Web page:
So yesterday I roamed around downtown Amman, or Wasat al-Balad. Before I had even gone, I looked at this online magazine 7iber, which has a kick-ass events calendar (but of course the whole website is in Arabic, so I had to use Google Translate and read things in broken, Google-translated English. Yippee). There was something about an open house for an art space/creative residency program called Spring Sessions. Basically they developed projects that looks at the urban development in downtown Amman, whether it’s using videography to comment on the class system, using street noises to create abstract oral histories, or even using ethnography to look at the different populations that have or is still currently inhabiting Amman’s downtown area. They were also gonna have music performances (which ended up being amazing, see pics below. Maybe I’ll try to upload some of the videos I took).
I found the name of the place I need to go to, the street name just in case, and I made sure I memorized its facade and its surrounding stores. I hailed a cab and told him I needed to go to downtown Amman, Saadeh street. He knew where it was right away. I was relieved but also slightly concerned. “Is he really taking me to the right place though? This seems wayyy to good to be true.” It was. I stopped in front a hotel in Amman’s 5th Circle, not where I was going (turns out there’s another Saadeh street, which is on the 5th Circle, and according to people, that was also downtown). No one in the hotel knew where I needed to go or spoke very good English. So I decided to hail another cab and go to the downtown area I was familiar with, near the Roman Theatre (turns out later when I got home, I found out that the place I needed to get to was called Wasat al-Balad. Well now I know). As we approached, he asked me something in Arabic. I panicked. “I don’t understand, I can’t speak Arabic well,” I said in Arabic with a pretty convincing accent (thank heavens I spent all those years reading the Koran and learning how to write and say things in Arabic, despite understanding next to nothing). The driver smiled knowingly. He dropped me off near the market and said “Welcome to Jordan” with a warm smile. I smiled awkwardly and thanked him repeatedly in Arabic. I’ve been here for two weeks and of course I’m still about as green as the emerald calf-length skirt I wore that day.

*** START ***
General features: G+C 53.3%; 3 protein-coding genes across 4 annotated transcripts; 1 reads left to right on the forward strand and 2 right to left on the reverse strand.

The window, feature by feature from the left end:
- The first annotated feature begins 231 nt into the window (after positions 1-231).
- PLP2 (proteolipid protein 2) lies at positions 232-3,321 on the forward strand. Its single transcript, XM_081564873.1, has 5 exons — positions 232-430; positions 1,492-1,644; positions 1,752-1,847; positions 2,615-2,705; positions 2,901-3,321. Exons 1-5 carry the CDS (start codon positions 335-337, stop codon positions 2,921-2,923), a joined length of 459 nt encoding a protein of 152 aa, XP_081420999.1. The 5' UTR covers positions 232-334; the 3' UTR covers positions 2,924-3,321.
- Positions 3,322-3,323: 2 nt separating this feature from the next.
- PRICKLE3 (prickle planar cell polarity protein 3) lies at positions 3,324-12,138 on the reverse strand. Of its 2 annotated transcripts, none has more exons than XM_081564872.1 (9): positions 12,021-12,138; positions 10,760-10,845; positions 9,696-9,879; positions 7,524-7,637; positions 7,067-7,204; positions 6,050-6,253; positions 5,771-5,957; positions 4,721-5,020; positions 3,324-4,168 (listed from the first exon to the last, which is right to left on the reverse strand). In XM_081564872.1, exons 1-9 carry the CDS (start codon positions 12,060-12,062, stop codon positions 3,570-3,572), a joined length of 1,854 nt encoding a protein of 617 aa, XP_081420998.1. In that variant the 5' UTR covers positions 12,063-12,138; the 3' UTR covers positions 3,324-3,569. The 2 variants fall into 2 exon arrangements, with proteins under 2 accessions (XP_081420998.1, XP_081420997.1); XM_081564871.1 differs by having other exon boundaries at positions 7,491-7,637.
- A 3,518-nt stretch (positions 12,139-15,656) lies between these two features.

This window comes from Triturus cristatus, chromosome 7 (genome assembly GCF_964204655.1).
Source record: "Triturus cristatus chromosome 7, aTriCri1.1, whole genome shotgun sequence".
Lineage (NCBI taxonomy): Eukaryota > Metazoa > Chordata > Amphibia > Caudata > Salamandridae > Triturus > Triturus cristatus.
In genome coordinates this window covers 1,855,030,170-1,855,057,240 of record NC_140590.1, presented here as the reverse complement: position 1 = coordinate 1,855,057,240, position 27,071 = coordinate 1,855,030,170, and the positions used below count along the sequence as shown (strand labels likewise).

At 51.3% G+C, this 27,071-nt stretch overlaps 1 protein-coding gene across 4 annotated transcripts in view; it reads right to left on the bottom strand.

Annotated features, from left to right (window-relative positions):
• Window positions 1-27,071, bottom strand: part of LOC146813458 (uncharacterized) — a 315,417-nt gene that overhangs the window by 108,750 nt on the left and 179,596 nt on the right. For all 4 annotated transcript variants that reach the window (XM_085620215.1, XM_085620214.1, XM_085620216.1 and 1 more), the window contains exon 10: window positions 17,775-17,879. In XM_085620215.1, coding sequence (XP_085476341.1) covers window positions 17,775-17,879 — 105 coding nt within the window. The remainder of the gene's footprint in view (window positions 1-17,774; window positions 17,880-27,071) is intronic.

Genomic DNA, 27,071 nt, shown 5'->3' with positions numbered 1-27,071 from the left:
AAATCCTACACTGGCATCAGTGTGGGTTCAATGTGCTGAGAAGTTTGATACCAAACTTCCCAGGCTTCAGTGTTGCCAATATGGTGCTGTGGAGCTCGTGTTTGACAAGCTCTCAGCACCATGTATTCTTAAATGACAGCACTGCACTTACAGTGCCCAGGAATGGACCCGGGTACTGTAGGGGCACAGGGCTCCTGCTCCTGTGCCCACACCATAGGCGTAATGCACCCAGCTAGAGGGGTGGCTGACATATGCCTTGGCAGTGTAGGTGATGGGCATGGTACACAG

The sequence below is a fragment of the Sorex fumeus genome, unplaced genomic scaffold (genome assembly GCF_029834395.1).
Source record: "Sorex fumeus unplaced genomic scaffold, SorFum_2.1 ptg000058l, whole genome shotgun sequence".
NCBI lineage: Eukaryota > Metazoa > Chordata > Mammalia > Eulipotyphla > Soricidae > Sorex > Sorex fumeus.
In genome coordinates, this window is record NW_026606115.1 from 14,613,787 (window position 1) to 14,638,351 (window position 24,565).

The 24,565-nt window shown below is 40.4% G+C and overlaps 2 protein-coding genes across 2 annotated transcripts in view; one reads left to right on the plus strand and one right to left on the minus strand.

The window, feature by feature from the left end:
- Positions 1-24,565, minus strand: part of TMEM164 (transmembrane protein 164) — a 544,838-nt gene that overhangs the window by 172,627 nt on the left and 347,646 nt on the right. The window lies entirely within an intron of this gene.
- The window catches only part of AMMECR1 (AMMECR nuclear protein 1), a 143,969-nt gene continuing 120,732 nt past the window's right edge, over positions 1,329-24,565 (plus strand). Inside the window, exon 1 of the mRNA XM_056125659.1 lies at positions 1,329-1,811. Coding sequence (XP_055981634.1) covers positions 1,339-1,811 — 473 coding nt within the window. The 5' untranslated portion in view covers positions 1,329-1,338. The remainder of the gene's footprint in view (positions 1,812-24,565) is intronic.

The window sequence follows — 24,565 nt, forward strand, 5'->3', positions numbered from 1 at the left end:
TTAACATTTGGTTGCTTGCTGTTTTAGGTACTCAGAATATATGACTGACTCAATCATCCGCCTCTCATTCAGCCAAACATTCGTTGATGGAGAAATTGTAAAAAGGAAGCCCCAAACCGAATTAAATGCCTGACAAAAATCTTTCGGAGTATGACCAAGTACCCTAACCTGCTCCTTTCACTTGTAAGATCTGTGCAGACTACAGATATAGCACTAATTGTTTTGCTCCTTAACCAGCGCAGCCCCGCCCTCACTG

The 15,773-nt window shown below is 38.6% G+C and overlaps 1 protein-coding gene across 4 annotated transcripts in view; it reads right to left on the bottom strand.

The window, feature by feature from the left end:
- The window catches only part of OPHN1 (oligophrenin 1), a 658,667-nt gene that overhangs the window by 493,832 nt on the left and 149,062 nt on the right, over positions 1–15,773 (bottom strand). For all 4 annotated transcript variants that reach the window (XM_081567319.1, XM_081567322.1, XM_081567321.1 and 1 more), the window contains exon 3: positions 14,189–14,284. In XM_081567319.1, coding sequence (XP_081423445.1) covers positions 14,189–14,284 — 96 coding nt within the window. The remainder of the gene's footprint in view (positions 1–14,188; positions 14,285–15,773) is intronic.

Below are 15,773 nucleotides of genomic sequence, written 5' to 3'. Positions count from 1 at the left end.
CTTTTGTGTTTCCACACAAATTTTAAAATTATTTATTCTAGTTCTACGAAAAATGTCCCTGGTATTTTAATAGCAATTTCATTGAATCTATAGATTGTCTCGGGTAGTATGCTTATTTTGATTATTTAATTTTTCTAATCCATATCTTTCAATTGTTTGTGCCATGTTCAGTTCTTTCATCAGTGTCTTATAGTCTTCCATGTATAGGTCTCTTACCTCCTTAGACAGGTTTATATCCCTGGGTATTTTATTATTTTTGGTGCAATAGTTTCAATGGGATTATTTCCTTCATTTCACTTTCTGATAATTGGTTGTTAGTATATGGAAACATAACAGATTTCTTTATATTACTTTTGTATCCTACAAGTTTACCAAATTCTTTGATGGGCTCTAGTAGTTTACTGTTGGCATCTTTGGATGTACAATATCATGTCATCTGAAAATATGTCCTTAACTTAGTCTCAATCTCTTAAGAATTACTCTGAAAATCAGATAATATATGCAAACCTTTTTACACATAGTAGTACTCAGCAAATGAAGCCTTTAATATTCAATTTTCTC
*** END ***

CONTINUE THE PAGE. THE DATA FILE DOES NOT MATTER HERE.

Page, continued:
So there I was walking around Wasat al-Balad alone, with my canvas bag on one shoulder and camera bag on another. I ended up finding where I need to go after walking around for like 10 minutes. Despite it being quite warm, I wore my cotton cardigan anyway. I figured better to be sweating lightly on a cool fabric than to not cover up and get roasted under the sun. Also, I’m a woman traveling alone. Covering up would probably be wise.
But of course, it was wise yet in vain to some extent. As I walked along the streets, so many interesting humans passed me by. The sight of jewelry and bags and fabrics. The smell of Arabic coffee and homemade perfumes from the shops and the fresh fruit from the juice stands. The sweaty foreheads and cackling kids and honking cars. SO many things to take in. Unfortunately for me, I was an interesting sight to many of these people too. As I walked by, shielding my eyes behind my dark sunnies, catcalls and wolf-whistles and sizing looks were thrown at me. A few of them actually made hearts with their hands and tried to serenade me (I know right). Of course there were a lot of “well hellos” and “good afternoons” and all that, but you know the interesting thing? There were A LOT of “ni hao”s and “annyeonghaseo”s and “konichiwa”s. Like a lot, a lot. Like a shit ton. Like where is this even coming from? I mean of course needless to say, I don’t have anything against those languages and cultures but it felt…weird (an understatement, everything was pretty much harmless but just mildly annoying. OK maybe more than mildly. Like really annoying). It felt weird (and offending too to some degree, but mostly weird) to be stereotyped to a culture that is, yes, part of the larger ethnic group I’m in, yet at the same time not a culture that I belong to.